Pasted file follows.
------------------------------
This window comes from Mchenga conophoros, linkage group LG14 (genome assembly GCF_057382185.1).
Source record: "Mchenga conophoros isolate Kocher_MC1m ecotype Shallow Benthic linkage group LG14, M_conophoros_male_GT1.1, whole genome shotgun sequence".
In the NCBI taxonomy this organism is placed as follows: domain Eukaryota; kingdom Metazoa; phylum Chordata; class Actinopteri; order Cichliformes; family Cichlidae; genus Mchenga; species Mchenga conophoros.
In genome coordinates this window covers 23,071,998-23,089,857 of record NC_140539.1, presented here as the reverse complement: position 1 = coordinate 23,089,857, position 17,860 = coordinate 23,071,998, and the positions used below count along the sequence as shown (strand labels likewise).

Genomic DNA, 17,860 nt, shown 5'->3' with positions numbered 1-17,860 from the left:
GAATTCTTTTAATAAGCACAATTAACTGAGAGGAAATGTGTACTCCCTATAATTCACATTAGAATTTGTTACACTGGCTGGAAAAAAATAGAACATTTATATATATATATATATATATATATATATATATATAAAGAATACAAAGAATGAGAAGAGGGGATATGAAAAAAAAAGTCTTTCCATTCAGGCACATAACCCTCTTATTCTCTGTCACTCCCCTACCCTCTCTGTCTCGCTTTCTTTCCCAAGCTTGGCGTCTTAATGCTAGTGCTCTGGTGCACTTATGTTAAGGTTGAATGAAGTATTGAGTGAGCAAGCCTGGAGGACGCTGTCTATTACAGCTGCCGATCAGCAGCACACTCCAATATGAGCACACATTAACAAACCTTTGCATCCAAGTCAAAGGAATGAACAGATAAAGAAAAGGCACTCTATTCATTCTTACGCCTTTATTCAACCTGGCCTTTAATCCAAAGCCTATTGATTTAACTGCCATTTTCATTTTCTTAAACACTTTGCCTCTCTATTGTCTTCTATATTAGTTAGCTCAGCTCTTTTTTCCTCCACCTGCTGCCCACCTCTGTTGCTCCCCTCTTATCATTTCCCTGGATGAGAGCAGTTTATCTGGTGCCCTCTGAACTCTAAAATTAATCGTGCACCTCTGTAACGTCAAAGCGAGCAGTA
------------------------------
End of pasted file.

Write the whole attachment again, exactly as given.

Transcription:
This window comes from Mchenga conophoros, linkage group LG14 (genome assembly GCF_057382185.1).
Source record: "Mchenga conophoros isolate Kocher_MC1m ecotype Shallow Benthic linkage group LG14, M_conophoros_male_GT1.1, whole genome shotgun sequence".
In the NCBI taxonomy this organism is placed as follows: domain Eukaryota; kingdom Metazoa; phylum Chordata; class Actinopteri; order Cichliformes; family Cichlidae; genus Mchenga; species Mchenga conophoros.
In genome coordinates this window covers 23,071,998-23,089,857 of record NC_140539.1, presented here as the reverse complement: position 1 = coordinate 23,089,857, position 17,860 = coordinate 23,071,998, and the positions used below count along the sequence as shown (strand labels likewise).

Genomic DNA, 17,860 nt, shown 5'->3' with positions numbered 1-17,860 from the left:
GAATTCTTTTAATAAGCACAATTAACTGAGAGGAAATGTGTACTCCCTATAATTCACATTAGAATTTGTTACACTGGCTGGAAAAAAATAGAACATTTATATATATATATATATATATATATATATATATATAAAGAATACAAAGAATGAGAAGAGGGGATATGAAAAAAAAAGTCTTTCCATTCAGGCACATAACCCTCTTATTCTCTGTCACTCCCCTACCCTCTCTGTCTCGCTTTCTTTCCCAAGCTTGGCGTCTTAATGCTAGTGCTCTGGTGCACTTATGTTAAGGTTGAATGAAGTATTGAGTGAGCAAGCCTGGAGGACGCTGTCTATTACAGCTGCCGATCAGCAGCACACTCCAATATGAGCACACATTAACAAACCTTTGCATCCAAGTCAAAGGAATGAACAGATAAAGAAAAGGCACTCTATTCATTCTTACGCCTTTATTCAACCTGGCCTTTAATCCAAAGCCTATTGATTTAACTGCCATTTTCATTTTCTTAAACACTTTGCCTCTCTATTGTCTTCTATATTAGTTAGCTCAGCTCTTTTTTCCTCCACCTGCTGCCCACCTCTGTTGCTCCCCTCTTATCATTTCCCTGGATGAGAGCAGTTTATCTGGTGCCCTCTGAACTCTAAAATTAATCGTGCACCTCTGTAACGTCAAAGCGAGCAGTA